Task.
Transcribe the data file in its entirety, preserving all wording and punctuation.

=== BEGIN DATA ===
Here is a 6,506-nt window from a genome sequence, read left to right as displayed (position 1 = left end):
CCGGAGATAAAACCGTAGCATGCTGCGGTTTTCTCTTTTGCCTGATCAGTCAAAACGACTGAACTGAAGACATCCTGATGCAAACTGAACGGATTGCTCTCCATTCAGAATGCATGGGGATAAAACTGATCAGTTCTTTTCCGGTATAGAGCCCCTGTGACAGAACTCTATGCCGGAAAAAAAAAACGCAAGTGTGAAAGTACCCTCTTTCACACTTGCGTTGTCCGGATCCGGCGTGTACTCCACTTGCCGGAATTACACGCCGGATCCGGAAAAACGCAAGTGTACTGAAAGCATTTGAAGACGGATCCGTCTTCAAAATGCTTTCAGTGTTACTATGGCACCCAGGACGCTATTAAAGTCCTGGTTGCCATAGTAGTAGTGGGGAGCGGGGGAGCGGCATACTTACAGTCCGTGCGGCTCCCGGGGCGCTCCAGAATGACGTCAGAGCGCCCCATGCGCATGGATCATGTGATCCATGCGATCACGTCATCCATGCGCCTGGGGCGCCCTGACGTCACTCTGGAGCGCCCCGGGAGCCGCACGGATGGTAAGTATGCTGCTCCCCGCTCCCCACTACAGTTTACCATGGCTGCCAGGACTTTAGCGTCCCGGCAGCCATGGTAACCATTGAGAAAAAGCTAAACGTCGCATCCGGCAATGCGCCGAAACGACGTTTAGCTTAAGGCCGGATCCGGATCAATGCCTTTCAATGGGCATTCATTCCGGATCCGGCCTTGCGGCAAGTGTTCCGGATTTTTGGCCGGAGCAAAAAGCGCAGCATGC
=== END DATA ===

Here is a 6,506-nt window from a genome sequence, read left to right as displayed (position 1 = left end):
CCGGAGATAAAACCGTAGCATGCTGCGGTTTTCTCTTTTGCCTGATCAGTCAAAACGACTGAACTGAAGACATCCTGATGCAAACTGAACGGATTGCTCTCCATTCAGAATGCATGGGGATAAAACTGATCAGTTCTTTTCCGGTATAGAGCCCCTGTGACAGAACTCTATGCCGGAAAAAAAAAACGCAAGTGTGAAAGTACCCTCTTTCACACTTGCGTTGTCCGGATCCGGCGTGTACTCCACTTGCCGGAATTACACGCCGGATCCGGAAAAACGCAAGTGTACTGAAAGCATTTGAAGACGGATCCGTCTTCAAAATGCTTTCAGTGTTACTATGGCACCCAGGACGCTATTAAAGTCCTGGTTGCCATAGTAGTAGTGGGGAGCGGGGGAGCGGCATACTTACAGTCCGTGCGGCTCCCGGGGCGCTCCAGAATGACGTCAGAGCGCCCCATGCGCATGGATCATGTGATCCATGCGATCACGTCATCCATGCGCCTGGGGCGCCCTGACGTCACTCTGGAGCGCCCCGGGAGCCGCACGGATGGTAAGTATGCTGCTCCCCGCTCCCCACTACAGTTTACCATGGCTGCCAGGACTTTAGCGTCCCGGCAGCCATGGTAACCATTGAGAAAAAGCTAAACGTCGCATCCGGCAATGCGCCGAAACGACGTTTAGCTTAAGGCCGGATCCGGATCAATGCCTTTCAATGGGCATTCATTCCGGATCCGGCCTTGCGGCAAGTGTTCCGGATTTTTGGCCGGAGCAAAAAGCGCAGCATGC